2016 Press Releases

APC hosts Microbiome-based Foods workshop

25 Feb 2016
Avril Doyle, former MEP; Phil Hogan, European Commissioner for Agriculture and Rural Development; Dr Sally Cudmore, General Manager, APC Microbiome Institute; and Professor Gerald Fitzgerald, Deputy Director, APC Microbiome Institute, University College Cork.

The next generation of functional food and feed will be directed towards the microbiome to improve health, drive food production and support a more sustainable agriculture, a workshop hosted by the APC Microbiome Institute (APC) in Brussels heard earlier this week.

The Microbiome-based Foods for Health and Sustainability workshop, held at the Thon Hotel EU in Brussels, brought together the research community, academia, industry, and policy and decision-makers. 

Fergus Shanahan, director of the APC Microbiome Institute, stressed: “As an institute our researchers have been at the forefront of relating food and microbial diversity with health. Our research is bringing tangible benefits to society by contributing to our understanding of the importance of microbes in individuals. We have a long history in understanding how the microbiome influences human health and finding novel ways to treat acute and chronic illnesses. As an organization we have ambitious plans to lead microbiome science to ensure that its benefits will be realized in specific innovations while making an important contribution to the EU research agenda.”

Speakers highlighted the effects of dietary and lifestyle choices on food demands and the challenges faced by production systems in relation to food nutritional security and sustainability. Furthermore, the relevance of the microbiome and its associated transformative technologies to the food value chain was examined, as well as their potential to boost innovation for societal and economic impact for Europe.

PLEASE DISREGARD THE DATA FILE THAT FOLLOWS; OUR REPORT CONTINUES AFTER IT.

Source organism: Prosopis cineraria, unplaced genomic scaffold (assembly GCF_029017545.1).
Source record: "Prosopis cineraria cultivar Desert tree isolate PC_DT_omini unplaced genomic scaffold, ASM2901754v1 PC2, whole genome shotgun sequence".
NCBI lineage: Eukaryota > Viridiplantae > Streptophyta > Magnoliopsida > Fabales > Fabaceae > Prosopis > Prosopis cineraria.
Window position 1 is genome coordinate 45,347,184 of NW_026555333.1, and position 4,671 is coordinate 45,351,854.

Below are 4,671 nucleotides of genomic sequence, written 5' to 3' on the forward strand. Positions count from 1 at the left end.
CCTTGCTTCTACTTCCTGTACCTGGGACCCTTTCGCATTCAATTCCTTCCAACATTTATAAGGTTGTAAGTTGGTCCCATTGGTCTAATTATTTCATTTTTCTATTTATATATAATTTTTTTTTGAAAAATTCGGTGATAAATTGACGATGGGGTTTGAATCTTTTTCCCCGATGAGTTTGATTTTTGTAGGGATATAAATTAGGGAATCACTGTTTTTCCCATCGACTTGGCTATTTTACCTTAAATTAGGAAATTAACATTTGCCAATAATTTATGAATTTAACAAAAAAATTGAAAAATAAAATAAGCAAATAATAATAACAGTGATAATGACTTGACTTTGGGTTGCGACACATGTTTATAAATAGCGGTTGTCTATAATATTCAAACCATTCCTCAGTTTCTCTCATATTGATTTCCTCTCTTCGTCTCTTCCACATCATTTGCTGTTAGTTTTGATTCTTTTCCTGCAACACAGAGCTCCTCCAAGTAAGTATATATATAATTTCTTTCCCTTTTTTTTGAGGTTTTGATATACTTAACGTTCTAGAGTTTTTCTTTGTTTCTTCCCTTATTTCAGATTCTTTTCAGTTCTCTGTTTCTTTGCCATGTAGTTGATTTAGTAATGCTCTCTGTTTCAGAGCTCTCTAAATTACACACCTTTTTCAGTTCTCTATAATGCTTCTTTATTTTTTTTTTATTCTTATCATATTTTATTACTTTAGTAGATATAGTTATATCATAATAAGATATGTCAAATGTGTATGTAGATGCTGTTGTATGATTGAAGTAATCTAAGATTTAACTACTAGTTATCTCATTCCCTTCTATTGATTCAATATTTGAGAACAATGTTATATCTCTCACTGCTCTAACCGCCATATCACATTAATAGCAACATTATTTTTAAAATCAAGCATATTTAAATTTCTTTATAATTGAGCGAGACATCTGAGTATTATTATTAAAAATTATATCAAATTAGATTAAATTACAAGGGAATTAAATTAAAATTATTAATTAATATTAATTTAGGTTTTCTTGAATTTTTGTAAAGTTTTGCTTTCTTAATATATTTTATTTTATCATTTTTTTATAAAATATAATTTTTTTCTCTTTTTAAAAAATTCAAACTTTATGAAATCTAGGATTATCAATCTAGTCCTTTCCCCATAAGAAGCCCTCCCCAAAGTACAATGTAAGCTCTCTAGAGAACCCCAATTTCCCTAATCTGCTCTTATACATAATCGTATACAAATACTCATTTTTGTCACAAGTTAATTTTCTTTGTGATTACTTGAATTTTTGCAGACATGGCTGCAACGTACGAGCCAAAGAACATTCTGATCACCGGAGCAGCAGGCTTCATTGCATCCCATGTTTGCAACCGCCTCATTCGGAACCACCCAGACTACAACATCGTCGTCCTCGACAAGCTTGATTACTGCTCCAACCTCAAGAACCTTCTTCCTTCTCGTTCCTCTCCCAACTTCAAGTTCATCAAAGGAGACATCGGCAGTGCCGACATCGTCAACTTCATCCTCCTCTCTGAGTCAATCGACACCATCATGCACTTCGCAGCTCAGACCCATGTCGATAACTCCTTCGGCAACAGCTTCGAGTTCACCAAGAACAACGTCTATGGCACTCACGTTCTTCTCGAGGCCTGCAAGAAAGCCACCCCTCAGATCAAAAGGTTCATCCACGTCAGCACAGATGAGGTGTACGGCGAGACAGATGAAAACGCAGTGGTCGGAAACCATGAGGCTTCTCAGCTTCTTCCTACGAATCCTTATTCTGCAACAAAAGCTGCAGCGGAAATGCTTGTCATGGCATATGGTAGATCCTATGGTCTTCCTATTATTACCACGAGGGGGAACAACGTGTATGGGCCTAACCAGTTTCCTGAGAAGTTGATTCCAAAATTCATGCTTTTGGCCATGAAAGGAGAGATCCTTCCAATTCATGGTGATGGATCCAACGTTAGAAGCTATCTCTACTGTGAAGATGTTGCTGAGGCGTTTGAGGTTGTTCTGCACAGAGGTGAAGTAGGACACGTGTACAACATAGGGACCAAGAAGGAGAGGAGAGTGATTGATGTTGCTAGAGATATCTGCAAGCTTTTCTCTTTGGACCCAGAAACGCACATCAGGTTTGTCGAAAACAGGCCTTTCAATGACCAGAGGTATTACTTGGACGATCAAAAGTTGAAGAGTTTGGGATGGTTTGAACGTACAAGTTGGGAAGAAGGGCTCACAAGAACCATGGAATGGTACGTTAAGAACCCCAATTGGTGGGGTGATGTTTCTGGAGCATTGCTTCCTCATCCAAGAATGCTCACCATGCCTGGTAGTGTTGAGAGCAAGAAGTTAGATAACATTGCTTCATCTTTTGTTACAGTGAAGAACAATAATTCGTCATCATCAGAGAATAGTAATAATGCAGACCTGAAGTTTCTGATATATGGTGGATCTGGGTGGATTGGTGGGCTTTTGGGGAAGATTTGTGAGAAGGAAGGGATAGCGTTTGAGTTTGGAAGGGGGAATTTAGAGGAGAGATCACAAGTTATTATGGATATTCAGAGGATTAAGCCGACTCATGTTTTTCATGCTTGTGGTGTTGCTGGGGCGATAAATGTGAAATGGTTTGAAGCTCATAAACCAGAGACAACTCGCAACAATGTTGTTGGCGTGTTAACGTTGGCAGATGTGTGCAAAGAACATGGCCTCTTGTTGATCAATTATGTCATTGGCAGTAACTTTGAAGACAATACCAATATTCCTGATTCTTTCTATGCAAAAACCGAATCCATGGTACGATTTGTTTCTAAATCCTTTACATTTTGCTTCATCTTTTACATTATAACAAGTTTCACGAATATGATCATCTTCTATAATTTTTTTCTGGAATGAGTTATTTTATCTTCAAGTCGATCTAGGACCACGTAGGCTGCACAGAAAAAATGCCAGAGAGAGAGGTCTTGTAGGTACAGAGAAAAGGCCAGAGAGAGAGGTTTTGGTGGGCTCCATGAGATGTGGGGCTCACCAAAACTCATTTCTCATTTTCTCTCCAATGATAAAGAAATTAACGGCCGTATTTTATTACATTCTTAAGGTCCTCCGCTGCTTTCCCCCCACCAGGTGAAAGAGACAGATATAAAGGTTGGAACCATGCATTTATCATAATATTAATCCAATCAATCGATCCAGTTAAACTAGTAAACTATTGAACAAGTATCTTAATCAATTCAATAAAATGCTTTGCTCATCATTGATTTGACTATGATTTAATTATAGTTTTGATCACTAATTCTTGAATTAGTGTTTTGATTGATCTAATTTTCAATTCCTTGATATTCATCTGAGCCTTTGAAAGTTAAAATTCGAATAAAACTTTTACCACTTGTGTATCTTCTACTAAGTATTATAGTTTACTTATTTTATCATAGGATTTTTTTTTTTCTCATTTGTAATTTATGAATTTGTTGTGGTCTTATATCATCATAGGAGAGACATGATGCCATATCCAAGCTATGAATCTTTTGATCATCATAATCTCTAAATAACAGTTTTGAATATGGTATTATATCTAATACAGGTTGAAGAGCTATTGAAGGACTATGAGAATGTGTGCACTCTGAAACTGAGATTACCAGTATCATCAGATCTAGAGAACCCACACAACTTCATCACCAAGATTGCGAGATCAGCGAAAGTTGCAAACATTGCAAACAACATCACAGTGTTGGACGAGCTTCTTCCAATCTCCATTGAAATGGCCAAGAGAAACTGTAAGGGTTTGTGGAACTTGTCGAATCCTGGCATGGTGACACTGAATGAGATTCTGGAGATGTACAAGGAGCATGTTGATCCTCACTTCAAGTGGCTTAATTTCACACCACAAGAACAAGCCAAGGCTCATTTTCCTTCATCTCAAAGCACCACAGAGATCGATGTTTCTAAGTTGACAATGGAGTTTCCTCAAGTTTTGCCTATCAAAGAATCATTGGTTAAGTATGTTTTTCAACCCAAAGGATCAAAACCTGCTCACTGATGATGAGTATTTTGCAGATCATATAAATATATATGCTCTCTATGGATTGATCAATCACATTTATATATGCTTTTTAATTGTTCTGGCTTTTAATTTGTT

“There is no one-size fits all solution when it comes to designing an agriculture policy, or a research policy, to address massive societal challenges. Intensive farming will have a role to play, as will small-scale organic production. Local co-operatives will have a role to play, as will academic institutions, and private investors. What we can all agree on, however, is that the improved use of science and innovation will make a vital difference in every sector – in every field and in every lab,” said Phil Hogan, European Commissioner for Agriculture and Rural Development, as he addressed the participants of the workshop.

"I am also glad to see that more and more countries are developing research systems with a clear transdisciplinary approach. The APC Microbiome Institute is a perfect example with this respect; linking Irish science with industry and society while working across boundaries of traditional research sectors,” he added.

The event coincided with the European Commission’s Workshop on Plant Microbiomes.

It is also happening in the context of several EU-level developments that will significantly impact and benefit microbiome and other scientific research in the EU, such as the publication of the 2016 ESFRI Roadmap, the approaching revelation of the ambitious European Open Science Cloud, the impending adoption of the General Data Protection Regulation, and upcoming Horizon 2020 mid-term evaluation and the work on preparations for the 9th Framework Programme.

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